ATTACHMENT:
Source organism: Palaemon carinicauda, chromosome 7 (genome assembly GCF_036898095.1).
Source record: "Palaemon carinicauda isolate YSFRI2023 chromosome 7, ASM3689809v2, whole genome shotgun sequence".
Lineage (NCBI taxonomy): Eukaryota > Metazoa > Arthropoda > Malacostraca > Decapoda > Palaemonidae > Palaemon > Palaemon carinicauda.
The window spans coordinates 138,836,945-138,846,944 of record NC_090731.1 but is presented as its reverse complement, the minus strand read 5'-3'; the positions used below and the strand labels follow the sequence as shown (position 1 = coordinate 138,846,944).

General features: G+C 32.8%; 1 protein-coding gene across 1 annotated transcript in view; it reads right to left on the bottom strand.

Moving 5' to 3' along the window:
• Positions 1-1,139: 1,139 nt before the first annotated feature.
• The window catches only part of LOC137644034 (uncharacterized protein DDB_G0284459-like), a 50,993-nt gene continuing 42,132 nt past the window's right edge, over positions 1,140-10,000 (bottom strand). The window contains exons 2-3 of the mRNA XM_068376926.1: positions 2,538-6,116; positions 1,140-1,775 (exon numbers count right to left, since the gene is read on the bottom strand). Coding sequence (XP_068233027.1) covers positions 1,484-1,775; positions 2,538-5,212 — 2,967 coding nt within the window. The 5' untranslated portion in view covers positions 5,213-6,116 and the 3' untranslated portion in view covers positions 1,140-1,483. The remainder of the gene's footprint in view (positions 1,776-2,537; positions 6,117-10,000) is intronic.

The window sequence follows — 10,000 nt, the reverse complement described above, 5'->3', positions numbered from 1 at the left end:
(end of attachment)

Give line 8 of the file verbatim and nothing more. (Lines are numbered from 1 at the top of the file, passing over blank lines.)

• The window catches only part of LOC137644034 (uncharacterized protein DDB_G0284459-like), a 50,993-nt gene continuing 42,132 nt past the window's right edge, over positions 1,140-10,000 (bottom strand). The window contains exons 2-3 of the mRNA XM_068376926.1: positions 2,538-6,116; positions 1,140-1,775 (exon numbers count right to left, since the gene is read on the bottom strand). Coding sequence (XP_068233027.1) covers positions 1,484-1,775; positions 2,538-5,212 — 2,967 coding nt within the window. The 5' untranslated portion in view covers positions 5,213-6,116 and the 3' untranslated portion in view covers positions 1,140-1,483. The remainder of the gene's footprint in view (positions 1,776-2,537; positions 6,117-10,000) is intronic.